Experts discuss how combining AI and IoT is creating massive opportunities, but acknowledge security problems as well
This year’s COMPUTEX Forum, themed Pervasive Intelligence, concluded on Wednesday afternoon with the AIoT Session at the Taipei International Conference Center. The final panel of the forum featured six distinguished speakers from global industry leaders discussing the latest developments in artificial intelligence (AI) and the Internet of Things (IoT).
“COMPUTEX is not just a sourcing platform, not just for procurement, it’s also for building a global technology ecosystem… Today, AI and IoT is very important,” said Walter Yeh, CEO and president of the Taiwan External Trade Development Council, organizer of the forum, before introducing the first panelist: Joe Jensen, vice president of the Internet of Things Group and general manager of Retail, Banking, Hospitality and Education at Intel.
“Over 20 years now I’ve been coming to COMPUTEX and I’ve built some tremendous partnerships and relationships with many of the leaders in this room. Our business has grown tremendously, and I think it’s grown together. We face now and will talk today [about] really doubling or more the opportunity we’ve all thought of as the future,” Jensen said.
“It’s a massive new and large and growing [field],” Jensen said. “If you go step back two or three years ago, the analysts were thinking IoT is all about some little things … billions of things generating data, spewing this data to the cloud and the analytics being done in the cloud.”
“We now realize, and the industry realizes, that IoT, especially IoT for business and for business insight and value, is really about unleashing computer vision and advanced AI technologies against large, massive sets of real-time data being generated at the edge,” he said. “These data sets are so large we’re not going to have the ability to send all that data to the cloud for analytics and processing.”
“A huge amount of those insights will be generated live real time at the edge, and that creates the opportunity for us in IoT and the edge,” he added, describing how devices,
such as sensors, will pool that data and process it at the edge, before sending the insights from that data back into industry processes and the cloud.
He highlighted three vertical markets being transformed by computer vision and AI: retail, smart cities and industrial. These markets have been increasingly employing sensors to create a massive amount of data, which are then used to improve efficiency and safety.
“There are over two million factories in China alone with no data, no analytics and really no computational infrastructure whatsoever,” Jensen said. “Think about the opportunity to go bring analytics and data to improve the efficiency and operation of those two million factories.”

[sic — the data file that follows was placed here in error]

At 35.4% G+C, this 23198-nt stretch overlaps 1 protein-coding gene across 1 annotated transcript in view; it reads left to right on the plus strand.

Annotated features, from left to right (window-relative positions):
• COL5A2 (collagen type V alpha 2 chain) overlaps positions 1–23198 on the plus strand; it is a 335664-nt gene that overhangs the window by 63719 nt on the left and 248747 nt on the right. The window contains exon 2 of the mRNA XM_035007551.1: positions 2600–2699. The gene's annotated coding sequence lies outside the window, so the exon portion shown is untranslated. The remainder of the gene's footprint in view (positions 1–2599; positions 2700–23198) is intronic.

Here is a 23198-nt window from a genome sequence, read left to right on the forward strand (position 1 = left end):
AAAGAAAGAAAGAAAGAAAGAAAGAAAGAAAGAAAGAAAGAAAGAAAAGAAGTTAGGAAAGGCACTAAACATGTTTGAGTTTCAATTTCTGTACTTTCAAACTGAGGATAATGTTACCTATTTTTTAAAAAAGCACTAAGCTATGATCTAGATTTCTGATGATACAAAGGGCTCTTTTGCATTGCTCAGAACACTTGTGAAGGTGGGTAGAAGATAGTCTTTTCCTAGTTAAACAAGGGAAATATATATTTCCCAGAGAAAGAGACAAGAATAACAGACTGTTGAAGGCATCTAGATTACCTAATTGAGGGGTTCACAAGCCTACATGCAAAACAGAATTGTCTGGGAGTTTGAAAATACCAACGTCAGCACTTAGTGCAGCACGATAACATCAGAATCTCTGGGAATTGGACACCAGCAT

“We can’t do this alone… It takes the entire ecosystem for us to bring this value to market,” he said, adding that another objective is to help customers scale faster, with market-ready solutions instead of one-off engineer products.
On the other side of the equation, those enormous opportunities can create a security nightmare.
Mike Gibson, vice president of Threat and Vulnerability Research at Trend Micro, said that the biggest issue that keeps him up at night is IoT security, particularly three challenges: The discovery of new vulnerabilities, being able to establish relationships with vendors to disclose vulnerabilities and then implementing remediation.
He defined a vulnerability as “a way for somebody to leverage or use a system in a way that wasn’t originally intended.”
A growing number of software companies are actively looking for vulnerabilities — for example, through bug bounty programs — and more is also being done as a community, Gibson said, but he added that many vendors, particularly smaller firms, remain reticent to work with security experts to fix problems.
Another principal challenge is that managing security over a massive amount of connected devices is difficult and nearly unmanageable, he said.
Meanwhile, some industries, particularly manufacturing and medical, are particularly vulnerable because they often have to
balance downtime of critical equipment
caused by maintenance, including security updates, with productivity and efficiency, he added.
Gibson also highlighted the real-world impact of IoT security, including the rising threats of botnets, destructive malware and ransomware, saying that luckily, for the moment, these challenges are manageable.
Technologies like AI could provide bad actors with a tool to further exploit and profit from vulnerabilities, he added.
“I think we’re going to see some interesting attacks,” Gibson said, but added: “I don’t think, at this point, the bad guys have really figured out how to monetize exploitation of connected devices.”
He issued recommendations for manufacturers, such as leveraging the free energy of the security research community and ensuring that products are updated, while recommending that consumers do their due diligence.